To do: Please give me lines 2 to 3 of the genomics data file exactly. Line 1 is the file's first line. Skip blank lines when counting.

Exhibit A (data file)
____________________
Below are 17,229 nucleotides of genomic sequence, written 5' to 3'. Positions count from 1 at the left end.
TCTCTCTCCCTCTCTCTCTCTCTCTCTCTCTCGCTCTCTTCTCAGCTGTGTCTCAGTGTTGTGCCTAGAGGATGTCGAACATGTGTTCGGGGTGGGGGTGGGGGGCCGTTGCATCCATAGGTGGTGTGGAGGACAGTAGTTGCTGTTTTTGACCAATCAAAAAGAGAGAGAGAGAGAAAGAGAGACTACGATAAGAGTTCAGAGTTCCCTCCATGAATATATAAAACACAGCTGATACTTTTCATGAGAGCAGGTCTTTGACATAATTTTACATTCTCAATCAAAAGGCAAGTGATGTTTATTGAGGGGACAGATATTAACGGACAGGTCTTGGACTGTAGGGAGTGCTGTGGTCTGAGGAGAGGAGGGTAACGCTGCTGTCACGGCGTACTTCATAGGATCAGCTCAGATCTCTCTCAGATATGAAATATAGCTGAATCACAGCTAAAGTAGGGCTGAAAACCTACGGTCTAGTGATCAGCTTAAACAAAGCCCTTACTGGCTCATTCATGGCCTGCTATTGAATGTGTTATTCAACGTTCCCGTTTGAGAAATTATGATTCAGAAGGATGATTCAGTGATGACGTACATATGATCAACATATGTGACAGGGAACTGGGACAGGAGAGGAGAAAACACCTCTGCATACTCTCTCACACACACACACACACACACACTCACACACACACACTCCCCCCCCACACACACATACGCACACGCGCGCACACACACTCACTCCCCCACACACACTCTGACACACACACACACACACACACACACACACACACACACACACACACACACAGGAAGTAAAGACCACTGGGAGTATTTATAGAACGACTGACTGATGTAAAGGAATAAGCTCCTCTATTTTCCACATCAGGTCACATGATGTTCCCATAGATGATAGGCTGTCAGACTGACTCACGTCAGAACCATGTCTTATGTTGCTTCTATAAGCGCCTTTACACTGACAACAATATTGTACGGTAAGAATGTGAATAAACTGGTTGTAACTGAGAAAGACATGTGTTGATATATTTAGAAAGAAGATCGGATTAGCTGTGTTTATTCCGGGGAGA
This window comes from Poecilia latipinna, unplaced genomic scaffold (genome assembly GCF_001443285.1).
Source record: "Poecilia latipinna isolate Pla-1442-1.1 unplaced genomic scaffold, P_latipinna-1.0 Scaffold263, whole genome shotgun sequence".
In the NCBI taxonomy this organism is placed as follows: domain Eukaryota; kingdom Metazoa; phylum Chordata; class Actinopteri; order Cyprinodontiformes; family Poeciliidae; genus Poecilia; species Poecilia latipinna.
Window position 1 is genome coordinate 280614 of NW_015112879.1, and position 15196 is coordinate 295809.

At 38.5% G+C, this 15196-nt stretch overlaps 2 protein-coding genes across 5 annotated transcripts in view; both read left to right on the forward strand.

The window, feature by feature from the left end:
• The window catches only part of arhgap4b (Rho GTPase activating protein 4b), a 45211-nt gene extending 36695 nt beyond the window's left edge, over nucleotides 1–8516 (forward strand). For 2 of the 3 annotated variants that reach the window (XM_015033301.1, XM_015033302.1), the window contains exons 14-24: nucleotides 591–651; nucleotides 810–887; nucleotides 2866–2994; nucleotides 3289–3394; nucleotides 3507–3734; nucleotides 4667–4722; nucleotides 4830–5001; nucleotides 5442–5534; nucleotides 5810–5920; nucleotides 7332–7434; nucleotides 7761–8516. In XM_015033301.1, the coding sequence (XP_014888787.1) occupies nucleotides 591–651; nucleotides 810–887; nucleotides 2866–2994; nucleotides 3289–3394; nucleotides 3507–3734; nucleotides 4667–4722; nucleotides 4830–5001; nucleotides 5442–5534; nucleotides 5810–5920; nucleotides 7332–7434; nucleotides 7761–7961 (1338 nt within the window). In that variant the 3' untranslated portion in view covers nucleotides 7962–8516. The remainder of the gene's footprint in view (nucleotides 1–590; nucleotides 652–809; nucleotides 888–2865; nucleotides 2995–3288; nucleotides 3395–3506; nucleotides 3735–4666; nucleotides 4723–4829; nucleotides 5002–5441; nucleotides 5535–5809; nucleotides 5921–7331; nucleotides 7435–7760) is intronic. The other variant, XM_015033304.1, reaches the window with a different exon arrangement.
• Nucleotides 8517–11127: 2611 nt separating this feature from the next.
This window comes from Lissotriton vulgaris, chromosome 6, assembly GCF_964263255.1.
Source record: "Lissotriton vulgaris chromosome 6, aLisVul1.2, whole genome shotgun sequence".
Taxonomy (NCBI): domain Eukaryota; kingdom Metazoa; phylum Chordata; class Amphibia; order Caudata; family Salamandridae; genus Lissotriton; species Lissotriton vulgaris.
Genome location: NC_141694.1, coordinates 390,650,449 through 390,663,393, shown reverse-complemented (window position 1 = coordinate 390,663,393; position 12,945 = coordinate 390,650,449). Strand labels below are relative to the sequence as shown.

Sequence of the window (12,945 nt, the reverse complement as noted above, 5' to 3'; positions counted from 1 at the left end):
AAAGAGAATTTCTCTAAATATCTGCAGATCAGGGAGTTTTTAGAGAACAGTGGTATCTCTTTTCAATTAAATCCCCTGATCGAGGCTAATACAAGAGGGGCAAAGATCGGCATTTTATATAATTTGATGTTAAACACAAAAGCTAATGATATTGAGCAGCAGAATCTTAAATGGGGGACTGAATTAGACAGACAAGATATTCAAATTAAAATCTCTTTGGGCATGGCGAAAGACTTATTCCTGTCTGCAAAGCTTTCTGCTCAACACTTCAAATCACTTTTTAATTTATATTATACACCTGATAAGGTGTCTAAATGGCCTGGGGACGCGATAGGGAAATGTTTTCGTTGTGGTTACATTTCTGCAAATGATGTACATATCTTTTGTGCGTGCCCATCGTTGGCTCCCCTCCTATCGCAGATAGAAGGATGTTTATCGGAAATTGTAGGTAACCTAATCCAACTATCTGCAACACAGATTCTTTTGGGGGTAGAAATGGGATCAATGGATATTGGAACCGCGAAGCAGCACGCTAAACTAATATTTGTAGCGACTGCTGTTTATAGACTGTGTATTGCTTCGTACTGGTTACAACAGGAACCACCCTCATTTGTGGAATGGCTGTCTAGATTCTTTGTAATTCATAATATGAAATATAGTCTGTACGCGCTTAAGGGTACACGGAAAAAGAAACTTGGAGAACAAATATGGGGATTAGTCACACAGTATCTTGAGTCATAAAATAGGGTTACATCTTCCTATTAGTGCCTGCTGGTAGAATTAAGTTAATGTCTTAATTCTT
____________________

TCTCTCTCCCTCTCTCTCTCTCTCTCTCTCTCGCTCTCTTCTCAGCTGTGTCTCAGTGTTGTGCCTAGAGGATGTCGAACATGTGTTCGGGGTGGGGGTGGGGGGCCGTTGCATCCATAGGTGGTGTGGAGGACAGTAGTTGCTGTTTTTGACCAATCAAAAAGAGAGAGAGAGAGAAAGAGAGACTACGATAAGAGTTCAGAGTTCCCTCCATGAATATATAAAACACAGCTGATACTTTTCATGAGAGCAGGTCTTTGACATAATTTTACATTCTCAATCAAAAGGCAAGTGATGTTTATTGAGGGGACAGATATTAACGGACAGGTCTTGGACTGTAGGGAGTGCTGTGGTCTGAGGAGAGGAGGGTAACGCTGCTGTCACGGCGTACTTCATAGGATCAGCTCAGATCTCTCTCAGATATGAAATATAGCTGAATCACAGCTAAAGTAGGGCTGAAAACCTACGGTCTAGTGATCAGCTTAAACAAAGCCCTTACTGGCTCATTCATGGCCTGCTATTGAATGTGTTATTCAACGTTCCCGTTTGAGAAATTATGATTCAGAAGGATGATTCAGTGATGACGTACATATGATCAACATATGTGACAGGGAACTGGGACAGGAGAGGAGAAAACACCTCTGCATACTCTCTCACACACACACACACACACACACTCACACACACACACTCCCCCCCCACACACACATACGCACACGCGCGCACACACACTCACTCCCCCACACACACTCTGACACACACACACACACACACACACACACACACACACACACACACACACACAGGAAGTAAAGACCACTGGGAGTATTTATAGAACGACTGACTGATGTAAAGGAATAAGCTCCTCTATTTTCCACATCAGGTCACATGATGTTCCCATAGATGATAGGCTGTCAGACTGACTCACGTCAGAACCATGTCTTATGTTGCTTCTATAAGCGCCTTTACACTGACAACAATATTGTACGGTAAGAATGTGAATAAACTGGTTGTAACTGAGAAAGACATGTGTTGATATATTTAGAAAGAAGATCGGATTAGCTGTGTTTATTCCGGGGAGA
This window comes from Poecilia latipinna, unplaced genomic scaffold (genome assembly GCF_001443285.1).